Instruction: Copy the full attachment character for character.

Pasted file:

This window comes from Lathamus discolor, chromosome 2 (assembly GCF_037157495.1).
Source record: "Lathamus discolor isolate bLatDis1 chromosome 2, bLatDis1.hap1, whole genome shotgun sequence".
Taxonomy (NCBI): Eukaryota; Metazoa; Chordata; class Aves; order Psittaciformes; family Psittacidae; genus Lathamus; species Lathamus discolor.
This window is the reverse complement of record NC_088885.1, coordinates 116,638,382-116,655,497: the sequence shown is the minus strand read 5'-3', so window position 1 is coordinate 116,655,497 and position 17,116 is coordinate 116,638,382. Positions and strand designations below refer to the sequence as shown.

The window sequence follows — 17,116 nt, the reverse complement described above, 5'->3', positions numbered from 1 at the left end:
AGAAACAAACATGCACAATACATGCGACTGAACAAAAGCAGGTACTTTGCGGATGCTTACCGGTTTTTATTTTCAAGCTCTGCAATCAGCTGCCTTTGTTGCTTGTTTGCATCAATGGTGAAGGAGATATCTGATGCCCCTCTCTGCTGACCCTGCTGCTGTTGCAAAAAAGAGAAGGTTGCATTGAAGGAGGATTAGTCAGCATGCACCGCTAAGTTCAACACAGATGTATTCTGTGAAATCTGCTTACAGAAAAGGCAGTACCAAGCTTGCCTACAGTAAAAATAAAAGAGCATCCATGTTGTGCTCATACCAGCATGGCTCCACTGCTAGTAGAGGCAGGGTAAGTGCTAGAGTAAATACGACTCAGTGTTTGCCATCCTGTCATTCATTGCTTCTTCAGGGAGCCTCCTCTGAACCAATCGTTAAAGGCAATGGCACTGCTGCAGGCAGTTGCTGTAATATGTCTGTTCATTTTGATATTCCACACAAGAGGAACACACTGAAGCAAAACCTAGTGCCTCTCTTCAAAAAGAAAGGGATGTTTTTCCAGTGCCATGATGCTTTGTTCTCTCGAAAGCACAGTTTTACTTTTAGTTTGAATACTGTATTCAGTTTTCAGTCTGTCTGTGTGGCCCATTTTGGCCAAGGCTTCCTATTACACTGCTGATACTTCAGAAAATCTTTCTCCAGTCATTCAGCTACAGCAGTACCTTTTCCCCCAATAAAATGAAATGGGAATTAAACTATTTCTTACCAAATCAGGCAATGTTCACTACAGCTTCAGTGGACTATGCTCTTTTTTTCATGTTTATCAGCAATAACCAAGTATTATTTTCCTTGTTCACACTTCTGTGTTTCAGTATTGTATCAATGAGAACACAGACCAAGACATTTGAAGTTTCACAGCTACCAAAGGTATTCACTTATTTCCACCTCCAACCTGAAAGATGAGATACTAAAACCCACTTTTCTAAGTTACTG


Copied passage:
This window comes from Lathamus discolor, chromosome 2 (assembly GCF_037157495.1).
Source record: "Lathamus discolor isolate bLatDis1 chromosome 2, bLatDis1.hap1, whole genome shotgun sequence".
Taxonomy (NCBI): Eukaryota; Metazoa; Chordata; class Aves; order Psittaciformes; family Psittacidae; genus Lathamus; species Lathamus discolor.
This window is the reverse complement of record NC_088885.1, coordinates 116,638,382-116,655,497: the sequence shown is the minus strand read 5'-3', so window position 1 is coordinate 116,655,497 and position 17,116 is coordinate 116,638,382. Positions and strand designations below refer to the sequence as shown.

The window sequence follows — 17,116 nt, the reverse complement described above, 5'->3', positions numbered from 1 at the left end:
AGAAACAAACATGCACAATACATGCGACTGAACAAAAGCAGGTACTTTGCGGATGCTTACCGGTTTTTATTTTCAAGCTCTGCAATCAGCTGCCTTTGTTGCTTGTTTGCATCAATGGTGAAGGAGATATCTGATGCCCCTCTCTGCTGACCCTGCTGCTGTTGCAAAAAAGAGAAGGTTGCATTGAAGGAGGATTAGTCAGCATGCACCGCTAAGTTCAACACAGATGTATTCTGTGAAATCTGCTTACAGAAAAGGCAGTACCAAGCTTGCCTACAGTAAAAATAAAAGAGCATCCATGTTGTGCTCATACCAGCATGGCTCCACTGCTAGTAGAGGCAGGGTAAGTGCTAGAGTAAATACGACTCAGTGTTTGCCATCCTGTCATTCATTGCTTCTTCAGGGAGCCTCCTCTGAACCAATCGTTAAAGGCAATGGCACTGCTGCAGGCAGTTGCTGTAATATGTCTGTTCATTTTGATATTCCACACAAGAGGAACACACTGAAGCAAAACCTAGTGCCTCTCTTCAAAAAGAAAGGGATGTTTTTCCAGTGCCATGATGCTTTGTTCTCTCGAAAGCACAGTTTTACTTTTAGTTTGAATACTGTATTCAGTTTTCAGTCTGTCTGTGTGGCCCATTTTGGCCAAGGCTTCCTATTACACTGCTGATACTTCAGAAAATCTTTCTCCAGTCATTCAGCTACAGCAGTACCTTTTCCCCCAATAAAATGAAATGGGAATTAAACTATTTCTTACCAAATCAGGCAATGTTCACTACAGCTTCAGTGGACTATGCTCTTTTTTTCATGTTTATCAGCAATAACCAAGTATTATTTTCCTTGTTCACACTTCTGTGTTTCAGTATTGTATCAATGAGAACACAGACCAAGACATTTGAAGTTTCACAGCTACCAAAGGTATTCACTTATTTCCACCTCCAACCTGAAAGATGAGATACTAAAACCCACTTTTCTAAGTTACTG